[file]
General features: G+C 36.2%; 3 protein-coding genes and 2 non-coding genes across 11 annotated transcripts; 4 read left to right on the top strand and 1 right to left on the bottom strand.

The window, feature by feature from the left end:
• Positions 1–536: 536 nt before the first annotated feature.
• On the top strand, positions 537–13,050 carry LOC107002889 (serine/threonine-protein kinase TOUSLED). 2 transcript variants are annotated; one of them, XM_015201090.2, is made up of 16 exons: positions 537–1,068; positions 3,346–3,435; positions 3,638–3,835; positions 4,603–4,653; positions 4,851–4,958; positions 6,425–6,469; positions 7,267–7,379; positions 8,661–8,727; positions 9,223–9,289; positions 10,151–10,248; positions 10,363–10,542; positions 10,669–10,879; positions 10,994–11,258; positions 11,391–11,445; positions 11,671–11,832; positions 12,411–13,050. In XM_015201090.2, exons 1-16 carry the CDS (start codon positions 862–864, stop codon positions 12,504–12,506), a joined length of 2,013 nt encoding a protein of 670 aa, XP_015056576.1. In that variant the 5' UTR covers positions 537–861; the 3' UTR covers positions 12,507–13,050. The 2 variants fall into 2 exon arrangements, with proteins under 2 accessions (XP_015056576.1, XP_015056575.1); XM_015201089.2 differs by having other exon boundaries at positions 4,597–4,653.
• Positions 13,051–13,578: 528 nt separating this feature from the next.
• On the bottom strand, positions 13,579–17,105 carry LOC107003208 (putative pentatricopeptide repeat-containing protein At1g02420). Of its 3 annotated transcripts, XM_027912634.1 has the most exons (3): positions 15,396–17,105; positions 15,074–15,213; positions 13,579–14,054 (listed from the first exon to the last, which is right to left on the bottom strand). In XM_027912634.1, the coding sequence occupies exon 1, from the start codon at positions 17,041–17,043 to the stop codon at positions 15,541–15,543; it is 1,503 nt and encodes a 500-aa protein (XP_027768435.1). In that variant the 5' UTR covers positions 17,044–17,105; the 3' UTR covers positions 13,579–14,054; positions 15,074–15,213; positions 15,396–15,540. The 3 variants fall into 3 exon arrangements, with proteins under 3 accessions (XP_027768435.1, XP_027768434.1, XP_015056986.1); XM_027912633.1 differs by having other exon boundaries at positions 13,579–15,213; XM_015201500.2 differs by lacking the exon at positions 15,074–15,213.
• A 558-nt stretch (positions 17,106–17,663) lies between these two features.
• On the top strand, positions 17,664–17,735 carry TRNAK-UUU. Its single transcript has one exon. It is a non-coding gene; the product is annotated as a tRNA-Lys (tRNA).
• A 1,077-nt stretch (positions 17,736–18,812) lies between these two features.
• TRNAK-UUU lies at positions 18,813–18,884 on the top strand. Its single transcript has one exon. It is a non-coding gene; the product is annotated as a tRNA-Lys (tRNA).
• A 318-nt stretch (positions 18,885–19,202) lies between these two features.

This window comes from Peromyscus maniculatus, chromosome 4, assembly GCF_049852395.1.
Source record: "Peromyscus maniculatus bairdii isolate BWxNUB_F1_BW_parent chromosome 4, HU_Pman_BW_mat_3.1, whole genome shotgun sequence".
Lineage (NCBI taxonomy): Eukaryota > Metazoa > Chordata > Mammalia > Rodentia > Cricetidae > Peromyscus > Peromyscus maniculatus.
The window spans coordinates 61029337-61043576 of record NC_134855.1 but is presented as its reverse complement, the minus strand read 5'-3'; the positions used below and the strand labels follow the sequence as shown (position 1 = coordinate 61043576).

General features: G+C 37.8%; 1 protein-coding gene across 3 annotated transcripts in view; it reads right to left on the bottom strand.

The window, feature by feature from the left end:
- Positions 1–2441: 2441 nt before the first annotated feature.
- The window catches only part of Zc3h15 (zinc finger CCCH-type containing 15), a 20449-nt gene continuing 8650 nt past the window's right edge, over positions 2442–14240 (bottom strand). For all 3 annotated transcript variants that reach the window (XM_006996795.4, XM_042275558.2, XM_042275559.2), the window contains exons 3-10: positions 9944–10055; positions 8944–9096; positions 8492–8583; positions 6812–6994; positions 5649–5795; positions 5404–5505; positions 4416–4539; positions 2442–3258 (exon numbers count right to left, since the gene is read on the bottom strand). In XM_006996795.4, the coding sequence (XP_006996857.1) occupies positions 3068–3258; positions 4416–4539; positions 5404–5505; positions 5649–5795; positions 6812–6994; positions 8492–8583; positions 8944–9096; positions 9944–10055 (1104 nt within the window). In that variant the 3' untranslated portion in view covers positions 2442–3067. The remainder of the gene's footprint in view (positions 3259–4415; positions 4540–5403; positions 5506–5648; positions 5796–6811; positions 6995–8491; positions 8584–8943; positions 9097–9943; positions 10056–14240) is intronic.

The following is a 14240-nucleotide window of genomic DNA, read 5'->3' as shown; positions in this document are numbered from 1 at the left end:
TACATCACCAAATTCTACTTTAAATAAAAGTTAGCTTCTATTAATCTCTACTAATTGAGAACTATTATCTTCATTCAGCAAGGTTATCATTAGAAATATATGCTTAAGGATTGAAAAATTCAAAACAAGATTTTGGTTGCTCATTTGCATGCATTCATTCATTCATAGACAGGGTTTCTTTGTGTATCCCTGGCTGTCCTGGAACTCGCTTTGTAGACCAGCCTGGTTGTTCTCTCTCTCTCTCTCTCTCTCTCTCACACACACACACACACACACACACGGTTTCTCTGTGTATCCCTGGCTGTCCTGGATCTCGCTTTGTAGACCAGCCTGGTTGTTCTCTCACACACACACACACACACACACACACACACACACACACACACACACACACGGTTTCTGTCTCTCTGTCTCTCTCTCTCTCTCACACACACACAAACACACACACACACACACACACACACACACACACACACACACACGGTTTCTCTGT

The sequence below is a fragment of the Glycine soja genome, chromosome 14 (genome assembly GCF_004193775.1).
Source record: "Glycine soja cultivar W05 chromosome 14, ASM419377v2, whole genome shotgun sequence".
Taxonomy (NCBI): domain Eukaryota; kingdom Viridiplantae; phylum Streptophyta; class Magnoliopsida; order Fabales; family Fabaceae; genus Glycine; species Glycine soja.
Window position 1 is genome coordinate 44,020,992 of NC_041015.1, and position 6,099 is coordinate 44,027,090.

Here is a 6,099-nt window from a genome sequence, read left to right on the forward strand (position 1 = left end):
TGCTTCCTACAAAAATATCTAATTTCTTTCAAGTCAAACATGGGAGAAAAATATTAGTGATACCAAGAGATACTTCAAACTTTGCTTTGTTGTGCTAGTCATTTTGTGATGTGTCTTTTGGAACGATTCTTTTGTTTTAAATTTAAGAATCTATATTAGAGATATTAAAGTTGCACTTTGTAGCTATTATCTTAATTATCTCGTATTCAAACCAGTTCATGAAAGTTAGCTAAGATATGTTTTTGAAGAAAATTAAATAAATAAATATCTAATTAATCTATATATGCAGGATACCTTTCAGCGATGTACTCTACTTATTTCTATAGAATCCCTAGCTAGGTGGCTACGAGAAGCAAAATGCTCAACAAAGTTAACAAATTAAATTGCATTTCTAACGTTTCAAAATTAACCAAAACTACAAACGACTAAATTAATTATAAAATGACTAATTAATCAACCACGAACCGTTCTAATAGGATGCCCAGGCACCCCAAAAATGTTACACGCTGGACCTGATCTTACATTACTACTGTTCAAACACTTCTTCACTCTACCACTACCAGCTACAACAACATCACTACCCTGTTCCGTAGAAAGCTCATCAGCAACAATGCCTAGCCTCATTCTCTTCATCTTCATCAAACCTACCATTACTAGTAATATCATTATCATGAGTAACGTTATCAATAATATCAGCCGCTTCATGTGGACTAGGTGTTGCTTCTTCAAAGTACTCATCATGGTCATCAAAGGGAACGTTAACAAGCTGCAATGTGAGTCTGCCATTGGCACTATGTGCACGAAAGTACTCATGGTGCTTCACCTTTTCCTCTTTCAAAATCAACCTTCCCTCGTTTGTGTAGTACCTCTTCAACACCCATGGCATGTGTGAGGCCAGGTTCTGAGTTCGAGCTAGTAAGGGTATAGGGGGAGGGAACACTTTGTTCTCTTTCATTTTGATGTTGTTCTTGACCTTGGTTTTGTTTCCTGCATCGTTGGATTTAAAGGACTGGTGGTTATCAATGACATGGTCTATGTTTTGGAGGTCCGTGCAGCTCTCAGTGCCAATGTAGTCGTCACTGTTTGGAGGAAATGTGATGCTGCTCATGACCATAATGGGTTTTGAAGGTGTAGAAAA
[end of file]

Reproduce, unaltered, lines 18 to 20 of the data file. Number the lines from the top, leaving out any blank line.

- Positions 1–2441: 2441 nt before the first annotated feature.
- The window catches only part of Zc3h15 (zinc finger CCCH-type containing 15), a 20449-nt gene continuing 8650 nt past the window's right edge, over positions 2442–14240 (bottom strand). For all 3 annotated transcript variants that reach the window (XM_006996795.4, XM_042275558.2, XM_042275559.2), the window contains exons 3-10: positions 9944–10055; positions 8944–9096; positions 8492–8583; positions 6812–6994; positions 5649–5795; positions 5404–5505; positions 4416–4539; positions 2442–3258 (exon numbers count right to left, since the gene is read on the bottom strand). In XM_006996795.4, the coding sequence (XP_006996857.1) occupies positions 3068–3258; positions 4416–4539; positions 5404–5505; positions 5649–5795; positions 6812–6994; positions 8492–8583; positions 8944–9096; positions 9944–10055 (1104 nt within the window). In that variant the 3' untranslated portion in view covers positions 2442–3067. The remainder of the gene's footprint in view (positions 3259–4415; positions 4540–5403; positions 5506–5648; positions 5796–6811; positions 6995–8491; positions 8584–8943; positions 9097–9943; positions 10056–14240) is intronic.

The following is a 14240-nucleotide window of genomic DNA, read 5'->3' as shown; positions in this document are numbered from 1 at the left end: